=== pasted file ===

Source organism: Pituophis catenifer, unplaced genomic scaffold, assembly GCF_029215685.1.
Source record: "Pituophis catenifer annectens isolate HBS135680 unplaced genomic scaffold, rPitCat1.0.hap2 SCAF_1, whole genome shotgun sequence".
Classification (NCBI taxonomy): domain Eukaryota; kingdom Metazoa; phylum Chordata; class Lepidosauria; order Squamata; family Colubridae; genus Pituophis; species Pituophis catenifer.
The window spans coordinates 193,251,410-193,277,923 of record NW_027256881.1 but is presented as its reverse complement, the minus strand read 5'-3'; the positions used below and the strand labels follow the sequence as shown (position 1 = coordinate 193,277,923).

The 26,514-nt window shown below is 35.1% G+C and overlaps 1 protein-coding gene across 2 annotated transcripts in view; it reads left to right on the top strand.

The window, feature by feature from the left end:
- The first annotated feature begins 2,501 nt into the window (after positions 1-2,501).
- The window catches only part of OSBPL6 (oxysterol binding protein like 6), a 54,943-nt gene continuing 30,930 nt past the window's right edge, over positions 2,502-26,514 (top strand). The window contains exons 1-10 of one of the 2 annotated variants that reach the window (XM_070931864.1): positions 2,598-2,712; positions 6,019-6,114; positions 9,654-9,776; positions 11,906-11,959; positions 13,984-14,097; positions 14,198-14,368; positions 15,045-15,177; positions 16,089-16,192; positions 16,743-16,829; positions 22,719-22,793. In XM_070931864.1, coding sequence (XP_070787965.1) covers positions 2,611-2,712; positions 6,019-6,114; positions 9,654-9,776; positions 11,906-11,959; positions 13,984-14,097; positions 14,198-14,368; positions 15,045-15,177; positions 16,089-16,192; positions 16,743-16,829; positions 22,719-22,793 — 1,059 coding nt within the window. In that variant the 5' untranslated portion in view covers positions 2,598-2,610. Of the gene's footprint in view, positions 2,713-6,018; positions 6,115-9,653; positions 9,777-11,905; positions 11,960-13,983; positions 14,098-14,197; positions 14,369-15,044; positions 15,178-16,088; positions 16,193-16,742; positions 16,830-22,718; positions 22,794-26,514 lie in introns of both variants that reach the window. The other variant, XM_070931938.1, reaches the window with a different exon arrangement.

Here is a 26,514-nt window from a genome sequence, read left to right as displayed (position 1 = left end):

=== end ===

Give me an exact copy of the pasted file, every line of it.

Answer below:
Source organism: Pituophis catenifer, unplaced genomic scaffold, assembly GCF_029215685.1.
Source record: "Pituophis catenifer annectens isolate HBS135680 unplaced genomic scaffold, rPitCat1.0.hap2 SCAF_1, whole genome shotgun sequence".
Classification (NCBI taxonomy): domain Eukaryota; kingdom Metazoa; phylum Chordata; class Lepidosauria; order Squamata; family Colubridae; genus Pituophis; species Pituophis catenifer.
The window spans coordinates 193,251,410-193,277,923 of record NW_027256881.1 but is presented as its reverse complement, the minus strand read 5'-3'; the positions used below and the strand labels follow the sequence as shown (position 1 = coordinate 193,277,923).

The 26,514-nt window shown below is 35.1% G+C and overlaps 1 protein-coding gene across 2 annotated transcripts in view; it reads left to right on the top strand.

The window, feature by feature from the left end:
- The first annotated feature begins 2,501 nt into the window (after positions 1-2,501).
- The window catches only part of OSBPL6 (oxysterol binding protein like 6), a 54,943-nt gene continuing 30,930 nt past the window's right edge, over positions 2,502-26,514 (top strand). The window contains exons 1-10 of one of the 2 annotated variants that reach the window (XM_070931864.1): positions 2,598-2,712; positions 6,019-6,114; positions 9,654-9,776; positions 11,906-11,959; positions 13,984-14,097; positions 14,198-14,368; positions 15,045-15,177; positions 16,089-16,192; positions 16,743-16,829; positions 22,719-22,793. In XM_070931864.1, coding sequence (XP_070787965.1) covers positions 2,611-2,712; positions 6,019-6,114; positions 9,654-9,776; positions 11,906-11,959; positions 13,984-14,097; positions 14,198-14,368; positions 15,045-15,177; positions 16,089-16,192; positions 16,743-16,829; positions 22,719-22,793 — 1,059 coding nt within the window. In that variant the 5' untranslated portion in view covers positions 2,598-2,610. Of the gene's footprint in view, positions 2,713-6,018; positions 6,115-9,653; positions 9,777-11,905; positions 11,960-13,983; positions 14,098-14,197; positions 14,369-15,044; positions 15,178-16,088; positions 16,193-16,742; positions 16,830-22,718; positions 22,794-26,514 lie in introns of both variants that reach the window. The other variant, XM_070931938.1, reaches the window with a different exon arrangement.

Here is a 26,514-nt window from a genome sequence, read left to right as displayed (position 1 = left end):